Click for a larger photo In 129, Hadrian continued his voyages, inspecting Caria, Cappadocia and Syria. In 130, he visited Petra and Gerasa (Jerash), and later Anatalya.
RX69664. Bronze hemidrachm, Geissen 1021, Dattari 1851, BMC Alexandria 723, Milne 1289, Kampmann-Ganschow 32.497, SNG Milan 1048 var (date arrangement), SNG Cop -, aF, weight 8.048 g, maximum diameter 23.8 mm, die axis 0o, Alexandria mint, 29 Aug 129 - 28 Aug 130 A.D.; obverse AVT KAIC TRAIAN A∆PIANOC CEB, laureate, draped and cuirassed bust right, from behind; reverse Tyche standing left, rudder in right hand, cornucopia in left, date LI∆ left (year 14); from the Butte College Foundation, ex Lindgren; $34.00 (€25.50)


ITEMS PER PAGE 13510203050



CLICK HERE TO SEE MORE FROM THIS CATEGORY - FORVM's PRIOR SALES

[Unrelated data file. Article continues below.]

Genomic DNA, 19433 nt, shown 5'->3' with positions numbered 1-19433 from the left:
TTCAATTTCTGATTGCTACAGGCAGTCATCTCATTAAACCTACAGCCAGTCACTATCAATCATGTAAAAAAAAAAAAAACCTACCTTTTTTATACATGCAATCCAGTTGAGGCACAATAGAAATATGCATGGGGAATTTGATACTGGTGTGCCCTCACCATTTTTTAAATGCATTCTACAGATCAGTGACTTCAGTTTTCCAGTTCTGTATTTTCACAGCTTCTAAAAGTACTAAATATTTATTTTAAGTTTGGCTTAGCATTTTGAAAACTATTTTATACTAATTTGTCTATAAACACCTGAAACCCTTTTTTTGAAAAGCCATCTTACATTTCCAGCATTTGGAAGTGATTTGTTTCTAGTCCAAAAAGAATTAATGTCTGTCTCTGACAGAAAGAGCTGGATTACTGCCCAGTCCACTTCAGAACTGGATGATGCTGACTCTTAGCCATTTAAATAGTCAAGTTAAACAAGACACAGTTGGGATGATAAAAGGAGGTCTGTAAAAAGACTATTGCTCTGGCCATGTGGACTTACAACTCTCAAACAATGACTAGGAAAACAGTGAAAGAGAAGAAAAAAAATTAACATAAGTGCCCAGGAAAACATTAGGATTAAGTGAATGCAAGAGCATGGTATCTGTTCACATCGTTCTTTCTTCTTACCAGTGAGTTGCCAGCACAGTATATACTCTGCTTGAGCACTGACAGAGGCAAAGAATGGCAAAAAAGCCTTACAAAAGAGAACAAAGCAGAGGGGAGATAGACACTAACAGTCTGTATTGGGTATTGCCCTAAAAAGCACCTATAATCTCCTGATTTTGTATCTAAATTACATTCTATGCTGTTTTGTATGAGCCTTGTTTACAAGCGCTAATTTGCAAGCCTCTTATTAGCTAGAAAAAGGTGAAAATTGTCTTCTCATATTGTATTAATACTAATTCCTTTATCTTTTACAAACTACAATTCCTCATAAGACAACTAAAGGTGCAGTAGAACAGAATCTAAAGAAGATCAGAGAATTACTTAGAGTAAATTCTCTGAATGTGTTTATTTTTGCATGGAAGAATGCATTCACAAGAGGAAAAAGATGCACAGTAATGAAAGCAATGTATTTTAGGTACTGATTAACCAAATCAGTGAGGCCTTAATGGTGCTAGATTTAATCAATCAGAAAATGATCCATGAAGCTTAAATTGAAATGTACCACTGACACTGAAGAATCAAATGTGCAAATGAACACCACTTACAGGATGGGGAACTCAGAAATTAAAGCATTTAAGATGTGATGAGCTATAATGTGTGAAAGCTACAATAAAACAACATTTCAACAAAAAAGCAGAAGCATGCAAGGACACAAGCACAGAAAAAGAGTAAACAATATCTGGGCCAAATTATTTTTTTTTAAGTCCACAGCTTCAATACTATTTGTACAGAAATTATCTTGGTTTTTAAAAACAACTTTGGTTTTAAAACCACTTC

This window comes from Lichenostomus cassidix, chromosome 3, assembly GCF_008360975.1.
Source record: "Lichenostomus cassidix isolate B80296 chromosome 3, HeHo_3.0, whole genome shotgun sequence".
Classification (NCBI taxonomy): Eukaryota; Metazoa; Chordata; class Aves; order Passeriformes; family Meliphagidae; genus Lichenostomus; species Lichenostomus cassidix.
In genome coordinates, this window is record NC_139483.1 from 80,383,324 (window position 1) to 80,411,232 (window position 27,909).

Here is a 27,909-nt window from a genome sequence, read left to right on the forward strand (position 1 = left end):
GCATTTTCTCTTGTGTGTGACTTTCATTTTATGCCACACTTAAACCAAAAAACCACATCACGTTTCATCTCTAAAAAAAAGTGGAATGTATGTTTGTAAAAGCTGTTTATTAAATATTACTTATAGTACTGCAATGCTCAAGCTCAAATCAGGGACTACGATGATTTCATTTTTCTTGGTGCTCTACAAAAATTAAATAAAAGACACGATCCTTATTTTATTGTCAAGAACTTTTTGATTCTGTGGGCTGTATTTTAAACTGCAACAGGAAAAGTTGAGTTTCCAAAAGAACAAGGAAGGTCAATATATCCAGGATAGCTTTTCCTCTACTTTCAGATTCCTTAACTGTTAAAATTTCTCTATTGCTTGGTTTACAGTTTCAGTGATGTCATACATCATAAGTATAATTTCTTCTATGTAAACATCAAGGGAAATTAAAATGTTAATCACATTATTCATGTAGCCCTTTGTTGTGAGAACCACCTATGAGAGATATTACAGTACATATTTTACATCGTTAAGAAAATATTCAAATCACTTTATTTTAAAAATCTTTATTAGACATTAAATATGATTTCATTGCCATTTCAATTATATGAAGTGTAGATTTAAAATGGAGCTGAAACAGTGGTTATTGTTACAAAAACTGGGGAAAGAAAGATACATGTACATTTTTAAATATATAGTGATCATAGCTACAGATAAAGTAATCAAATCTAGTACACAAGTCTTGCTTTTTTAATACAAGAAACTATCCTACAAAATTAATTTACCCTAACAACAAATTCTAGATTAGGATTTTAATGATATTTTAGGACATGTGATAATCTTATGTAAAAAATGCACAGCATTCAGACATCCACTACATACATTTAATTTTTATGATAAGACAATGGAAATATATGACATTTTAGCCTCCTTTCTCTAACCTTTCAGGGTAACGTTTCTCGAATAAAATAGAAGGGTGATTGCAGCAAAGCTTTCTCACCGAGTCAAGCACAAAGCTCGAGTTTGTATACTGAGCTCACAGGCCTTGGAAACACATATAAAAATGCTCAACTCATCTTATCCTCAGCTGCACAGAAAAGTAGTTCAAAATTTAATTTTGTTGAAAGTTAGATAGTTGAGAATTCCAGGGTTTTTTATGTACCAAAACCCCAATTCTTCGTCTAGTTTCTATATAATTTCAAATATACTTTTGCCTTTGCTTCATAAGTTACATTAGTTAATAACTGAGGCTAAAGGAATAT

Obverse legends:

AVGVSTVSHADRIANVS
AVGVSTVSHADRIANVSPP
DIVVSHADRIANVSAVG
HADRIANVSAVGCOSIIIPP
HADRIANVSAVGVST
HADRIANVSAVGVSTVS
HADRIANVSAVGVSTVSPP
IMPCAEDITRAIANFDIVNERNEPTRAHADRIANOAVG
IMPCAEDIRAPARFDIVINERNEPTRAHADRIANOAVG
IMPCAESARTRAIAHADRIANVSAVG
IMPCAESARTRAIANHADRIANVSAVG
IMPCAESARTRAIANVSHADRIANVSAVG
IMPCAESARTRAIANVSHADRIANVSAVGPMTRPCOSIII
IMPCAESHADRIANDIVINERTRAIANOPTFIL
IMPCAESTRAHADRIANOAVGPP
IMPCAESTRAIANHADRIANOAVGDIVITRA
IMPCAESTRAIANHADRIANOAVGDIVITRAPARTHF
IMPCAESTRAIANHADRIANOPTAVGGERDAC
IMPCAESTRAIANHADRIANOOPTAVGGERDAC




Average well preserved denarius weight 3.34 grams.

Catalog current as of Saturday, August 30, 2014.
Page created in 3.073 seconds
Roman Coins of Hadrian